Linear scale correction: homing to index

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09 May 2014 15:46 #46752 by DaBit
I am currently using a linear scale in the feedback loop to correct axis position. This works well, but I do have one problem: how do I synchronise the scale and rotary encoder during a home-to-indexpulse?

Without home to index the situation is simple: when LinuxCNC starts both encoders start at 0 and stay synchronised when the axis moves. Also during homing; LinuxCNC just uses the offset when the switch is latched.

When using the index pulse the situation is different: the moment the index pulse passes by the encoder used for the index homing (the linear scale) resets to zero while the other (roatry encoder on the sefvo motor) does not. At that moment there is a difference in position between the two.

Resetting the rotary encoder when the scale encoder index-enable goes low again using an edge component does not work; that triggers a following error.
Using the high-to-low edge of scalencoder.index-enable to set an offset works half of the time. There is some kind of race condition and I didn't yet figure out when it does work and when it doesn't. Every time I have halscope all set up to catch the bug it works flawless and some random time after that it considers the position where the axis was when LinuxCNC started as '0'.

Now, how would one do this correctly?

Here is the relevant part of my HAL file:
# ################
# X [0] Axis
# ################

# axis enable chain
net xenable <= axis.0.amp-enable-out
net xenable => xservo_pid.enable 
net xenable => hm2_[HOSTMOT2](BOARD).0.7i77.0.1.analogena
 
# encoder feedback, rotary
setp hm2_[HOSTMOT2](BOARD).0.encoder.00.counter-mode 0
setp hm2_[HOSTMOT2](BOARD).0.encoder.00.filter 1
setp hm2_[HOSTMOT2](BOARD).0.encoder.00.index-invert 0
setp hm2_[HOSTMOT2](BOARD).0.encoder.00.index-mask 0
setp hm2_[HOSTMOT2](BOARD).0.encoder.00.index-mask-invert 0
setp hm2_[HOSTMOT2](BOARD).0.encoder.00.scale  [AXIS_0]INPUT_SCALE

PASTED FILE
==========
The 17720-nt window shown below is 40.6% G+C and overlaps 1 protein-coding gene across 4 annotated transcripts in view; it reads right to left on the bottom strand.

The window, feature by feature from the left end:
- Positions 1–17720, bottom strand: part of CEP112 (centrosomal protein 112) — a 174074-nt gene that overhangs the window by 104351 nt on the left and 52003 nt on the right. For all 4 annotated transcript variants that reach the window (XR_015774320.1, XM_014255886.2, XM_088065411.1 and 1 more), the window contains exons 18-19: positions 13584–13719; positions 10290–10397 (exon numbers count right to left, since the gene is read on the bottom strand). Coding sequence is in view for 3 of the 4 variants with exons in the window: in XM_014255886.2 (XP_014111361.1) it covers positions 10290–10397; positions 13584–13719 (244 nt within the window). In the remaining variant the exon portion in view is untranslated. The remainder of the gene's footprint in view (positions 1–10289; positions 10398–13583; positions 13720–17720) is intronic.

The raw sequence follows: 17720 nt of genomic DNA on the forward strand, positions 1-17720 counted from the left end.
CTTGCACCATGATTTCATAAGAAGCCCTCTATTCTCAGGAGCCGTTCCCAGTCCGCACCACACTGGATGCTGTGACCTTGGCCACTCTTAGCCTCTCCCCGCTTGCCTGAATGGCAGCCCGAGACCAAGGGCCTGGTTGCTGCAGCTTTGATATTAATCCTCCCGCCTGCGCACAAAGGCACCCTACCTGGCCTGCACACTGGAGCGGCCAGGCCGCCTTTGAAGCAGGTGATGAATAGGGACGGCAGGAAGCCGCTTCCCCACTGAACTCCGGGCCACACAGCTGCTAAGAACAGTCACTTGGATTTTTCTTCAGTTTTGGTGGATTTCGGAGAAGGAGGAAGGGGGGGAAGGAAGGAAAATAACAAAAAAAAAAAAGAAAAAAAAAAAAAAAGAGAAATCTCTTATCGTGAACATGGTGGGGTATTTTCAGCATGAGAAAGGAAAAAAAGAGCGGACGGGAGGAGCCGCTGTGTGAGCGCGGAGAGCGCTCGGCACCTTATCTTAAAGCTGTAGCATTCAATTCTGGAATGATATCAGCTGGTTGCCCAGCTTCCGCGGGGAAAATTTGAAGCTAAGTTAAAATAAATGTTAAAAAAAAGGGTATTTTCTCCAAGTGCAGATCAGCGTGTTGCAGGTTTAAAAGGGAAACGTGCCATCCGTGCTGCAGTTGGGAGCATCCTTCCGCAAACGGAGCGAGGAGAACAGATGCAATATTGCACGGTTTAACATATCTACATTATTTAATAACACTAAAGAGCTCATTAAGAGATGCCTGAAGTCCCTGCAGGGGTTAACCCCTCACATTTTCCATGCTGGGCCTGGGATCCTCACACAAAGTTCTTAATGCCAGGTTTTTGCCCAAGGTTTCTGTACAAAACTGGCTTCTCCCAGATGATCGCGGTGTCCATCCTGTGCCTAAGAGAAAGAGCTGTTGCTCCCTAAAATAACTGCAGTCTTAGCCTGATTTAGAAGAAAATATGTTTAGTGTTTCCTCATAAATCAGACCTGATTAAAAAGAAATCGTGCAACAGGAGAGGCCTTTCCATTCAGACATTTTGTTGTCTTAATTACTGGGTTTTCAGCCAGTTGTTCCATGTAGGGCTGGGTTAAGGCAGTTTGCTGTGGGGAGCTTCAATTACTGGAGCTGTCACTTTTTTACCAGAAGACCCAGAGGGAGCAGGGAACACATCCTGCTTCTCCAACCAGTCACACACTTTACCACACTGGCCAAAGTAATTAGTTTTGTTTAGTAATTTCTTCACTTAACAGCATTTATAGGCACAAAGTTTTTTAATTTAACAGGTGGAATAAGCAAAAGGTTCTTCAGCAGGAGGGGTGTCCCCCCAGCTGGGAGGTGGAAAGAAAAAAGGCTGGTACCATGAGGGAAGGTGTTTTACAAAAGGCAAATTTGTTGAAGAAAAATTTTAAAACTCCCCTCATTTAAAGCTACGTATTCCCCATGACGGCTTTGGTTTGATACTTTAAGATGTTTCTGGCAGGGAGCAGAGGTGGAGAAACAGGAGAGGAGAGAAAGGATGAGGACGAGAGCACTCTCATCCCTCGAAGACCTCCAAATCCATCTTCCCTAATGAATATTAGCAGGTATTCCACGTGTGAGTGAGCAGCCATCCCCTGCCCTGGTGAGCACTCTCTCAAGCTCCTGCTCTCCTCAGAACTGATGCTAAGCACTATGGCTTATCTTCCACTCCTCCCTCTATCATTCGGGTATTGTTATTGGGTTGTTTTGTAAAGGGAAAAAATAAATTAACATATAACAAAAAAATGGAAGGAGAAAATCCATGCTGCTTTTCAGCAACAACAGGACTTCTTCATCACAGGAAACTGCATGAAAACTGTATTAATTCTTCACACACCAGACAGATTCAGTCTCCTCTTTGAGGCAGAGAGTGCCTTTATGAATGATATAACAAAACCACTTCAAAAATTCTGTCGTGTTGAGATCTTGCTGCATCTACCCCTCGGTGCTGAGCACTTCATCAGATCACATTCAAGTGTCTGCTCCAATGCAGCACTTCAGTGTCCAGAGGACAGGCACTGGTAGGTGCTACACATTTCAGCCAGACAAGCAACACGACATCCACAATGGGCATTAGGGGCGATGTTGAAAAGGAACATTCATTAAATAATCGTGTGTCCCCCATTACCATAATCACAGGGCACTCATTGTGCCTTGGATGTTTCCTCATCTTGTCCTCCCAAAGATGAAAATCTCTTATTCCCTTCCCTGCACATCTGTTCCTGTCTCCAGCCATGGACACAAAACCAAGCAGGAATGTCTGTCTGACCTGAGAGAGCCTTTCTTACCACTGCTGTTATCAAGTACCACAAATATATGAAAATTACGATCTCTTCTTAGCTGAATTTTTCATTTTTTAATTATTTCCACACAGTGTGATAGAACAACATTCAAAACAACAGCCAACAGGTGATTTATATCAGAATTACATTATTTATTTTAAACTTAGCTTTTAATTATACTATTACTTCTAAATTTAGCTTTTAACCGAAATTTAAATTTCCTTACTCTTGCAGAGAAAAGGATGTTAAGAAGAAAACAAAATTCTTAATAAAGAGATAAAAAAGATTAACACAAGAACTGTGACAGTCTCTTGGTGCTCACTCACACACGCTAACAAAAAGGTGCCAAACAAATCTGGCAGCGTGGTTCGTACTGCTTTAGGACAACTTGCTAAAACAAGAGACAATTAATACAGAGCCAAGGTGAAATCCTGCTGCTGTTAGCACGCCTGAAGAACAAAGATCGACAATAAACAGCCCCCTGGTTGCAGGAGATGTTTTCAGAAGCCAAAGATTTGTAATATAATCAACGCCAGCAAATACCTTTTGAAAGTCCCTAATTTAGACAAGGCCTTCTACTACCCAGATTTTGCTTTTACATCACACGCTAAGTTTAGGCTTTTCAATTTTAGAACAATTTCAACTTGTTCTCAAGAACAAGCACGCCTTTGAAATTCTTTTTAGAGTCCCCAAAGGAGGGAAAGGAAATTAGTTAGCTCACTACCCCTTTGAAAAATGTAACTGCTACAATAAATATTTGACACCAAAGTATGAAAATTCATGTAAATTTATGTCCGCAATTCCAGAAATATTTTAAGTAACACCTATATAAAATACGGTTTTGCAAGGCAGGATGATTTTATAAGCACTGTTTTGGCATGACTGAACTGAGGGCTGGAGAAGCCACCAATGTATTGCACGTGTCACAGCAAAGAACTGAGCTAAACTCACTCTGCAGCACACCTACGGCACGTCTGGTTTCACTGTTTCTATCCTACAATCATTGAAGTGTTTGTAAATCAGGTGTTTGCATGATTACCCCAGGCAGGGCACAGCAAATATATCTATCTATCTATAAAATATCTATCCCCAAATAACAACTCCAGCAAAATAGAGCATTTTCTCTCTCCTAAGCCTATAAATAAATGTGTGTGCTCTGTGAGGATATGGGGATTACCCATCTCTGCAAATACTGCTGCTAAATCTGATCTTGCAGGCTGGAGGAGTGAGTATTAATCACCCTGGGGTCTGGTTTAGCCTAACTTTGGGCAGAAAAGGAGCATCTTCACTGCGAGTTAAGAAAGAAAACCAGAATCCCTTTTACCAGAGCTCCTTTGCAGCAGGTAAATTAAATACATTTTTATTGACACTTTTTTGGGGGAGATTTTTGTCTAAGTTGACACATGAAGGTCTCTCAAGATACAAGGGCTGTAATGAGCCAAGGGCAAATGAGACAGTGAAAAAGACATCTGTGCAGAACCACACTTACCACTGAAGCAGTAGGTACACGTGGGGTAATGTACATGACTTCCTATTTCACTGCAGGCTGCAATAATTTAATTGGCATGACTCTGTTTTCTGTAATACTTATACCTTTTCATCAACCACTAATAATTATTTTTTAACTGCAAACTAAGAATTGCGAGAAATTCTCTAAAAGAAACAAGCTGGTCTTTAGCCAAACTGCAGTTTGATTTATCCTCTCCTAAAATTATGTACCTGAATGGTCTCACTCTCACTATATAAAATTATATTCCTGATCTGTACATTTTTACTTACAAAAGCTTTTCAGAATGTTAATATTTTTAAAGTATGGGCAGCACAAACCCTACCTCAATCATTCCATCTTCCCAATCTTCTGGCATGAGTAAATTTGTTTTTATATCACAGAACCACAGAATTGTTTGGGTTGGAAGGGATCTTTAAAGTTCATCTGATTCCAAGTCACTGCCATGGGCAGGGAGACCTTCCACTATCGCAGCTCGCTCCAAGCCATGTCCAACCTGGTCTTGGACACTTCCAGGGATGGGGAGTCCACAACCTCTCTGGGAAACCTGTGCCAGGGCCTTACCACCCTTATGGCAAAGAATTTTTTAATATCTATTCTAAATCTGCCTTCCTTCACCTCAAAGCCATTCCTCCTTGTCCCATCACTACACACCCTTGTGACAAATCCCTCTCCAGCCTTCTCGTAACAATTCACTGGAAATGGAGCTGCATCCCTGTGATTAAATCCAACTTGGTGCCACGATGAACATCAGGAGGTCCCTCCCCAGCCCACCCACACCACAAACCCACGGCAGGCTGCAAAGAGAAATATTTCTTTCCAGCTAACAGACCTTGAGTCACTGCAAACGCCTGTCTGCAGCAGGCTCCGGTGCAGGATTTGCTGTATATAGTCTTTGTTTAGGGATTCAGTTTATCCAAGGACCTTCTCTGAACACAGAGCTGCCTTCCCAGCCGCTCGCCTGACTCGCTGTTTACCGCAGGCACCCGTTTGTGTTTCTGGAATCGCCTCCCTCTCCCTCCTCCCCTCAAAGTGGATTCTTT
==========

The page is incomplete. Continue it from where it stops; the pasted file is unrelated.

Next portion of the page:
net xpos-fb hm2_[HOSTMOT2](BOARD).0.encoder.00.position => xservo_pid.feedback => xscale_tristate.in
#net xpos-fb => axis.0.motor-pos-fb 
net xvel <= hm2_[HOSTMOT2](BOARD).0.encoder.00.velocity => xservo_pid.feedback-deriv

# encoder feedback, linear
setp hm2_[HOSTMOT2](BOARD).0.encoder.03.counter-mode 0
setp hm2_[HOSTMOT2](BOARD).0.encoder.03.filter 1
setp hm2_[HOSTMOT2](BOARD).0.encoder.03.index-invert 0
setp hm2_[HOSTMOT2](BOARD).0.encoder.03.index-mask 0
setp hm2_[HOSTMOT2](BOARD).0.encoder.03.index-mask-invert 0
setp hm2_[HOSTMOT2](BOARD).0.encoder.03.scale  [AXIS_0]INPUT_SCALE_LINEAR

# index homing and encoder sync
net xindex_enable hm2_[HOSTMOT2](BOARD).0.encoder.03.index-enable <=> axis.0.index-enable => xscale_edge.in
setp xscale_edge.in-edge TRUE
net xlatch_pos xscale_edge.out => xscale_tristate.enable
net xrotenc_offset xscale_tristate.out => offset_xscale.offset
net xscalepos_raw hm2_[HOSTMOT2](BOARD).0.encoder.03.position => offset_xscale.in 

#net xpos-fb => axis.0.motor-pos-fb
net xscalepos => axis.0.motor-pos-fb

# set PID loop gains from inifile
setp xservo_pid.Pgain [AXIS_0]P
setp xservo_pid.Igain [AXIS_0]I
setp xservo_pid.Dgain [AXIS_0]D
setp xservo_pid.bias [AXIS_0]BIAS
setp xservo_pid.FF0 [AXIS_0]FF0
setp xservo_pid.FF1 [AXIS_0]FF1
setp xservo_pid.FF2 [AXIS_0]FF2
setp xservo_pid.deadband [AXIS_0]DEADBAND
setp xservo_pid.maxoutput [AXIS_0]MAX_OUTPUT
setp xservo_pid.error-previous-target 1

setp xscale_pid.Pgain [AXIS_0]SCALE_P
setp xscale_pid.Igain [AXIS_0]SCALE_I
setp xscale_pid.deadband [AXIS_0]SCALE_DEADBAND
setp xscale_pid.FF0 1.0
setp xscale_pid.maxerrorI [AXIS_0]SCALE_MAXCORR
setp xscale_pid.maxerror [AXIS_0]SCALE_MAXCORR
setp xscale_pid.enable TRUE

# position command signals

# linear scale position PID
net xscalepos offset_xscale.out => xscale_pid.feedback
net xpos-cmd axis.0.motor-pos-cmd => xscale_pid.command
net xpos-scalecorrected xscale_pid.output => xservo_pid.command

setp hm2_[HOSTMOT2](BOARD).0.7i77.0.1.analogout0-scalemax [AXIS_0]OUTPUT_SCALE
setp hm2_[HOSTMOT2](BOARD).0.7i77.0.1.analogout0-maxlim [AXIS_0]OUTPUT_SCALE
setp hm2_[HOSTMOT2](BOARD).0.7i77.0.1.analogout0-minlim [AXIS_0]OUTPUT_SCALE_NEG
net xmotor-command xservo_pid.output  =>  hm2_[HOSTMOT2](BOARD).0.7i77.0.1.analogout0

# Home switch/index logic
net homesw-x <= hm2_[HOSTMOT2](BOARD).0.7i77.0.0.input-08-not => axis.0.home-sw-in

# X-axis limit switch logic
net xminsw-x hm2_[HOSTMOT2](BOARD).0.7i77.0.0.input-09-not => xminsw_and2.in0
net homesw-x xmaxsw_and2.in0
net x-is-homed <= axis.0.homed => xhomed_not.in
net x-not-homed <= xhomed_not.out => xminsw_and2.in1 => xmaxsw_and2.in1
net x-minlimsw <= xminsw_and2.out => axis.0.neg-lim-sw-in
net x-maxlimsw <= xmaxsw_and2.out => axis.0.pos-lim-sw-in

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09 May 2014 23:12 #46764 by jmelson